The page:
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    4. The English bulldog has evolved into a creature that suffers from almost every known disease. A 2004 survey by the Kennel Club found that they die at the median age of 6.25 years. They cannot mate without medical intervention. Thereís no such thing as a healthy bulldog.

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    5. The Dachshund, at one time, used to have functional legs and necks for their size. Their backs and necks have gotten longer, chest jutted forward and legs have shrunk to such proportions that there is barely any clearance between the chest and floor. Their risk for intervertebral disc disease which can result in paralysis is incredibly high. They are also prone to achondroplastic related pathologies, PRA and problems with their legs.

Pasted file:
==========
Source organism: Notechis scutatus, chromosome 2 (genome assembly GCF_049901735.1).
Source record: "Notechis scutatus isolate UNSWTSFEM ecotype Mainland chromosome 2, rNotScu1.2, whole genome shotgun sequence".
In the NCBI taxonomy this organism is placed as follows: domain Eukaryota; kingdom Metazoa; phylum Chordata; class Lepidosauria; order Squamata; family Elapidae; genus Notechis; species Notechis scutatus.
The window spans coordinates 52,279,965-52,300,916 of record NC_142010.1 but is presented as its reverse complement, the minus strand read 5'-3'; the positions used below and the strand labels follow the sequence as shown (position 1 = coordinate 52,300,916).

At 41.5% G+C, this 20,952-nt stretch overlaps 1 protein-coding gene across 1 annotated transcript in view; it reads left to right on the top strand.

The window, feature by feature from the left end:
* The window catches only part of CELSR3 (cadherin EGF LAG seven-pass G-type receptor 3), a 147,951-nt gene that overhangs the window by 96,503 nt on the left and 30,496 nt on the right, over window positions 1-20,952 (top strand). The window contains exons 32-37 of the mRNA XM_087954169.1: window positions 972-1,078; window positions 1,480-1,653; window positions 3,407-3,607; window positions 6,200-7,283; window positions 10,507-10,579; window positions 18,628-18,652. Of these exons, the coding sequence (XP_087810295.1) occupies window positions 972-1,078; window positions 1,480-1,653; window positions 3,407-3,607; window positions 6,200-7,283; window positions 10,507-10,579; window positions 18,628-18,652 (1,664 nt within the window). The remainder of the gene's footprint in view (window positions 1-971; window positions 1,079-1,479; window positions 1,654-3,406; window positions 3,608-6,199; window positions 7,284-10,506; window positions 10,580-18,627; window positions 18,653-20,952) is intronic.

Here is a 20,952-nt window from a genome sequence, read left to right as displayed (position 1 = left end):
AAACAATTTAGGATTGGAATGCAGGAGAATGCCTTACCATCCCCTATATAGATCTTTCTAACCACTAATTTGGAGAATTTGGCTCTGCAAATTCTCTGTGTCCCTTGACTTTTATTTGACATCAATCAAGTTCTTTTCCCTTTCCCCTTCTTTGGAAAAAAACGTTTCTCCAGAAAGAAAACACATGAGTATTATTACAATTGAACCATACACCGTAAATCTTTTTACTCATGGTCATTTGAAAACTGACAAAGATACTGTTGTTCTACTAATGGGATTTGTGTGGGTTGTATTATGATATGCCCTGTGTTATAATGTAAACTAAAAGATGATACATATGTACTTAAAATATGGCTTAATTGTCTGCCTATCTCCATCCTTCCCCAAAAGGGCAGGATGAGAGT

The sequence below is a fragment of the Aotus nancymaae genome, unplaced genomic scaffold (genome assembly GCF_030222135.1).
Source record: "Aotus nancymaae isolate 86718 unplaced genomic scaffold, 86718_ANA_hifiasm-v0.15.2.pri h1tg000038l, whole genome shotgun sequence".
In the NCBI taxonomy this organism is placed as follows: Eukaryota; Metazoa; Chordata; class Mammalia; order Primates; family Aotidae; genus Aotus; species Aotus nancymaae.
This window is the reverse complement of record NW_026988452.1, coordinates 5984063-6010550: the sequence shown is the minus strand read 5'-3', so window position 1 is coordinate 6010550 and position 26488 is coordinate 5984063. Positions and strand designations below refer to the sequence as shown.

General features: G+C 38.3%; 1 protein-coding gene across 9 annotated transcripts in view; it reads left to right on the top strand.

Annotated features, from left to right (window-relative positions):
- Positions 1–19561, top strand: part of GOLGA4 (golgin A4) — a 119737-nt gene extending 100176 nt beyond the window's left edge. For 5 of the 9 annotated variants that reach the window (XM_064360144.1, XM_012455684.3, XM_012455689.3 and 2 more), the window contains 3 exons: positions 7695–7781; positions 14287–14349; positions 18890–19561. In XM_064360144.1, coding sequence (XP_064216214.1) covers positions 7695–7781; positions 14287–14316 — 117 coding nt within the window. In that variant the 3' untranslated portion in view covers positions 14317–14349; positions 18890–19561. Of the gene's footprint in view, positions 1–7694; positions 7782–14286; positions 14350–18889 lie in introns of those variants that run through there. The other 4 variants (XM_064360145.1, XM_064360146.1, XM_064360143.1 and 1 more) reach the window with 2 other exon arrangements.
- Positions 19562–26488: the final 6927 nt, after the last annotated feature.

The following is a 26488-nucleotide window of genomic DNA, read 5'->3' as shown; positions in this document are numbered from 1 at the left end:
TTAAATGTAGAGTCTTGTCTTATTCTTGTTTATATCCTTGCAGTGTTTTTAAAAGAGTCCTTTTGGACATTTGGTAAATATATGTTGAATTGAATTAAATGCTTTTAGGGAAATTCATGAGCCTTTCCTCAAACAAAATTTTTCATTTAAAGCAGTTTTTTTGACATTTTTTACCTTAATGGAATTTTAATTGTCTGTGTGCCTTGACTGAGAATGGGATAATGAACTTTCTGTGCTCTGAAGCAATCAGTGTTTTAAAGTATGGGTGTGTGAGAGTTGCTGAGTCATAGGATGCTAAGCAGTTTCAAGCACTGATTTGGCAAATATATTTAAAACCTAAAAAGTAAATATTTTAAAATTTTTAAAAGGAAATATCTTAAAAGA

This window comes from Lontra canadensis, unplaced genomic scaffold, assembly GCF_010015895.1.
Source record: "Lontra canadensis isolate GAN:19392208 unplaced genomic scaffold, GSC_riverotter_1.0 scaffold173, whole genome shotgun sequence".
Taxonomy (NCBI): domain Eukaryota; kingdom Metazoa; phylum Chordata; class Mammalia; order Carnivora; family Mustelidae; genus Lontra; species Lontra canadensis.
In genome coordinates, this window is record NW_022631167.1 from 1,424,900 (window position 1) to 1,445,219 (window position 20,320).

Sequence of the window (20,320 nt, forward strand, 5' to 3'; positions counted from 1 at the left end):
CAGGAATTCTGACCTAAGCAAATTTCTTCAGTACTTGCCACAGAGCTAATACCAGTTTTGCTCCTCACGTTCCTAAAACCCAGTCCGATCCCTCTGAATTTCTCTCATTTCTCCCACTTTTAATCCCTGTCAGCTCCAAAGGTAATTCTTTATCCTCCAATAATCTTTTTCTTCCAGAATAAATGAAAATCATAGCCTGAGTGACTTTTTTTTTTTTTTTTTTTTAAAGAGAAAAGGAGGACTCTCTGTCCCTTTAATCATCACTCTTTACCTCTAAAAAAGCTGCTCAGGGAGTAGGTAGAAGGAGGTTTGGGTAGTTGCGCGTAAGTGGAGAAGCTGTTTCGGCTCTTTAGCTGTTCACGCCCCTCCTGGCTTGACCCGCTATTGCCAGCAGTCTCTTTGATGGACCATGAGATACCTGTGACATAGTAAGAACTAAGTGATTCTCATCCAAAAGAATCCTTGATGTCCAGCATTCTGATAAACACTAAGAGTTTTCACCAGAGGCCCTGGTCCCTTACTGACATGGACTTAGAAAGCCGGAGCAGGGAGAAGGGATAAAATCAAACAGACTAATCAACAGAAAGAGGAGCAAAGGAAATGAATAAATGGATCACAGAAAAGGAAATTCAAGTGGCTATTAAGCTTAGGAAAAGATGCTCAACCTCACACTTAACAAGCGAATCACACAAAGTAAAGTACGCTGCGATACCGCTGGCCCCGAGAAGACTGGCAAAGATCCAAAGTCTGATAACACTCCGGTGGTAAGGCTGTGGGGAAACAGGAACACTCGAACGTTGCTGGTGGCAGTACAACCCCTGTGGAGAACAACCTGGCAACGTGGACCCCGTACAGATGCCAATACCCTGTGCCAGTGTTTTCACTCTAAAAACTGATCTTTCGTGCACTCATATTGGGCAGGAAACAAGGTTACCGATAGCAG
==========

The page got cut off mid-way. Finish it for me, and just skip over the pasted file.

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    "Worry is like a rocking chair: it gives you something to do but never gets you anywhere." -- Erma Bombeck

  2. #2
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    6. The German Shepherd Dog has been mutated into a dog that can barely walk, compared to its predecessor. The German Shepherd used to be a large, muscular dog that could jump and run without any issue. Now, it is an angulated, barrel-chested, sloping back, ataxic breed. The breed changes serve no purpose and only hurt the dog.

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    7. The St. Bernard has always been a large dog, but now the modern breed has been oversized, had itís faced squished in, and bred for abundant skin. The dog quickly overheats and cannot work like the breed was meant to. Their common diseases include entropion, ectropion, Stockardís paralysis, hemophilia, osteosarcoma, aphakia and fibrinogen deficiency.